Bring any paperwork you have for the kitten, either from the breeder or the shelter, so this information can be included in your pet’s health record/file. If some vaccinations have already been given to the mini-feline, your vet will want to know the dates, dosages, manufacturers, and types of shots to avoid duplication. If possible, obtain and prepare the required information ahead of time for the veterinarian, especially if someone else other than you are taking the kitten in for her first appointment.

During the checkup, your veterinarian should perform a full examination, checking ears, the mouth, teeth, body weight, lymph nodes, skin, abdomen, bone structure, etc. They should also check the genital area for conditions like herpes, take temperature, and observe your cat walking to make sure their mobility is developing properly. Also super-important: checking for underlying congenital issues like heart and lung defects. The sooner you catch pre-existing conditions, the better! (Many heart defects can be surgically corrected if discovered early.)

Pests and vaccinations
Fleas, ticks, and ear mites leave traces of their existence on fur and skin inside ears. A vet will look for evidence of these parasites and will be able to treat the kitten if needed. They may also suggest starting a heartworm preventative. Internal parasites like worms will require a fecal examination, usually through a “fecal floatation” or feces smear on a glass slide. Deworming can take place again on a second visit to ensure any emerging worms are removed, too.

Your vet should also check for upper respiratory infection (URI), which is much like a human cold. Kittens should also undergo blood work-ups to test for feline immunodeficiency virus (FIV) and feline leukemia (FeLV), two immunosuppression diseases. While young kittens inherit some natural immunity from their parents, they’ll need more immune protection as they grow. This is where vaccinations come into play. At six to eight weeks of age, kittens should receive shots for feline viral rhinotracheitis, calicivirus, panleukopenia (FVRCP) plus Feline Leukemia Virus (FeLV), and boosters for these viruses should follow at about 12 weeks. The rabies vaccination will be given between 12-16 weeks along with another booster for FVRCP and FeLV.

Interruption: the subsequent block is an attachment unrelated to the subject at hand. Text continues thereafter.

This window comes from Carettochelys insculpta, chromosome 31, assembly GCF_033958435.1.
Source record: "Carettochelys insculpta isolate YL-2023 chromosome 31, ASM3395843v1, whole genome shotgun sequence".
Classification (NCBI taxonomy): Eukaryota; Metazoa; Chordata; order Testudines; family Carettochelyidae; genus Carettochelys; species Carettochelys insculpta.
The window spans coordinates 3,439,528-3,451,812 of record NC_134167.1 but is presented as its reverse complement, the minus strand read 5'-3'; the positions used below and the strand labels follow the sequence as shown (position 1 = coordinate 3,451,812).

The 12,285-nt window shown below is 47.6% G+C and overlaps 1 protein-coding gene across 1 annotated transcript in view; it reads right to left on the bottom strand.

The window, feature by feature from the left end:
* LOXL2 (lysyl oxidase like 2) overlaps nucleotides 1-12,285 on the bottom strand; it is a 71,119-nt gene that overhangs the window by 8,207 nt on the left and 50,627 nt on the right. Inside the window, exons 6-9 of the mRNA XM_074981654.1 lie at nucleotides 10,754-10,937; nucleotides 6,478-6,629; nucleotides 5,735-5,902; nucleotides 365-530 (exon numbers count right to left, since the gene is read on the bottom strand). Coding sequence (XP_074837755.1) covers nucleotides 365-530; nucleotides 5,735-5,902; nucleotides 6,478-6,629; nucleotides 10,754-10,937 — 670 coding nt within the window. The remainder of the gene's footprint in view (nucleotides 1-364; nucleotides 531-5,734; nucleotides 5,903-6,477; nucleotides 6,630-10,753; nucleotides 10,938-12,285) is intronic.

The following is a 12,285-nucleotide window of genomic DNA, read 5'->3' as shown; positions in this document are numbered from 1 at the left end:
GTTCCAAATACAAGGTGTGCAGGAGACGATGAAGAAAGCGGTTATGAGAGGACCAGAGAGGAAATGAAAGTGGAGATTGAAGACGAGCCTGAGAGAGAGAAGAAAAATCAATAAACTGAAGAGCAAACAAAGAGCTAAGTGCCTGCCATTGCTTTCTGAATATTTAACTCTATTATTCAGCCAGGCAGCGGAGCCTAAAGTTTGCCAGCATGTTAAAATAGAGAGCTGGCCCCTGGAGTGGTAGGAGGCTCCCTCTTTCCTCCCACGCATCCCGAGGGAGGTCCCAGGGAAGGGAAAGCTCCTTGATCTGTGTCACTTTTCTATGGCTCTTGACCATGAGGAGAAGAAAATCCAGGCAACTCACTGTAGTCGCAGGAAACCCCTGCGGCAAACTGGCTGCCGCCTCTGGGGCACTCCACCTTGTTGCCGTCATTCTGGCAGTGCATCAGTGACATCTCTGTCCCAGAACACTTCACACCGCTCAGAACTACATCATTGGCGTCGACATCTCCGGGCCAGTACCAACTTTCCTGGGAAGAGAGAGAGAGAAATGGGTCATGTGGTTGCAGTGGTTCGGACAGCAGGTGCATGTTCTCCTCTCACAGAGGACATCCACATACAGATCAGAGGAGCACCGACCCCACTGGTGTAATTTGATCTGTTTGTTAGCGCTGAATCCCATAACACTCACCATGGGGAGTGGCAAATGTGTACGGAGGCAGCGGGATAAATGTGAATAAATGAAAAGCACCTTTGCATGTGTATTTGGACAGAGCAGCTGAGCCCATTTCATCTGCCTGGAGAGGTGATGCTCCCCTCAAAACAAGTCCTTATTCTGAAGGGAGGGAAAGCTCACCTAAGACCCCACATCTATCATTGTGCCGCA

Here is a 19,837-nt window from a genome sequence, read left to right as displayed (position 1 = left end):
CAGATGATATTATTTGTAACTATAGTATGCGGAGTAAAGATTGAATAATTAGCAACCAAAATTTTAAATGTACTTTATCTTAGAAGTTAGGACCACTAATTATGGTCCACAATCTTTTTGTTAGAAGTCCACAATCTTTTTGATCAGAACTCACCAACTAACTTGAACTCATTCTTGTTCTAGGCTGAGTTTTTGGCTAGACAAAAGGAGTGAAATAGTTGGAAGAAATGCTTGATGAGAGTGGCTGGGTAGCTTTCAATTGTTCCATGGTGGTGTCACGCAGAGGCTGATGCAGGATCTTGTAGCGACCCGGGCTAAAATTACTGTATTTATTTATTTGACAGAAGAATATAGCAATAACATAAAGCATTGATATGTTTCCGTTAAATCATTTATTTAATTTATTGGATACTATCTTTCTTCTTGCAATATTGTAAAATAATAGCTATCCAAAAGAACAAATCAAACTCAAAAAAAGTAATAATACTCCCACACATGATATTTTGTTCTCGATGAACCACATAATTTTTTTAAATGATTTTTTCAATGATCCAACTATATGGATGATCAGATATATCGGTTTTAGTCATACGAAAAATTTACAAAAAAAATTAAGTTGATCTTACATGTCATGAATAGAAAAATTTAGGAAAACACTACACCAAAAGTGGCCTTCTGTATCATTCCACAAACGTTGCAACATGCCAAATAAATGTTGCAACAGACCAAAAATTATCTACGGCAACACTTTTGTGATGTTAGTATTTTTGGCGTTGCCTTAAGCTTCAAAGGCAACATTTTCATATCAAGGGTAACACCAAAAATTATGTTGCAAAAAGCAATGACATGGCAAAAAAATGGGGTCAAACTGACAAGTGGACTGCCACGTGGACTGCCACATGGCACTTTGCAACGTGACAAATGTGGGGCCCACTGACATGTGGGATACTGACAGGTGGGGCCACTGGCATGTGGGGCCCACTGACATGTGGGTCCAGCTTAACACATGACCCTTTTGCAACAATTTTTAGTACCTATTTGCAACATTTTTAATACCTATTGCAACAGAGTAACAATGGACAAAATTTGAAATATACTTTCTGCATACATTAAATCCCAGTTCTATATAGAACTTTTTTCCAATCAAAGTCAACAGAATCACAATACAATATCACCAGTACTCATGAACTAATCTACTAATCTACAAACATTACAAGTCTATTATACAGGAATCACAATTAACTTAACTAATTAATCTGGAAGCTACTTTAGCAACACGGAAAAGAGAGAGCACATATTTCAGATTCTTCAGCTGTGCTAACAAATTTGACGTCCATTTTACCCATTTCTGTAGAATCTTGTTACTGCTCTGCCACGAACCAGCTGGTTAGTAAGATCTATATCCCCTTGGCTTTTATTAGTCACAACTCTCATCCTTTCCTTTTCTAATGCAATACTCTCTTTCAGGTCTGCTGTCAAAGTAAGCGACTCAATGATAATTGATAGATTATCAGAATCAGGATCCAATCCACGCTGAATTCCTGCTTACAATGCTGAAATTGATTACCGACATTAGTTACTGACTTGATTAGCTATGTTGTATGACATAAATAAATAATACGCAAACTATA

Remember: Any parasite a kitten has can easily be passed on to other animals in the household and sometimes even the human family.

Your vet may also discuss future cat health matters like spaying/neutering and adding a microchip for your new pet. In fact, inserting the microchip during the spaying/neutering surgery removes the need to restrain the kitten. 


Avoid Sticker Shock
Plan ahead and ask your veterinarian for a service price list. Know what is expected of you and prepare your budget for the costs involved in raising a cat. The number of tests, services, shots, and medication will add to the total. Pet insurance is also available for pet parents. Your vet may be able to steer you to a good plan to keep excessive costs down. Several companies offer affordable monthly premiums for pet health care.


Now is the time to ask questions about cat care. Write down things you need answers to, like the best food to use, a proper feeding schedule, litter training, and whatever else you need a solution for in giving the new pet a good start. So break out a cape and start your kitten on the path to Super Life! Starting out with a proper veterinarian health protocol for your fur baby will keep her soaring to great heights long into the future.

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The information contained in The Well Pet Post articles is not intended to replace a one-on-one relationship with a veterinarian and is not intended as medical advice. If you have a health con­cern about your pets, please consult with an appropriately-licensed veterinarian. Never dis­re­gard pro­fes­sional veterinary advice or delay in seek­ing it for your pets because of some­thing you have read on this blog or in any linked materials.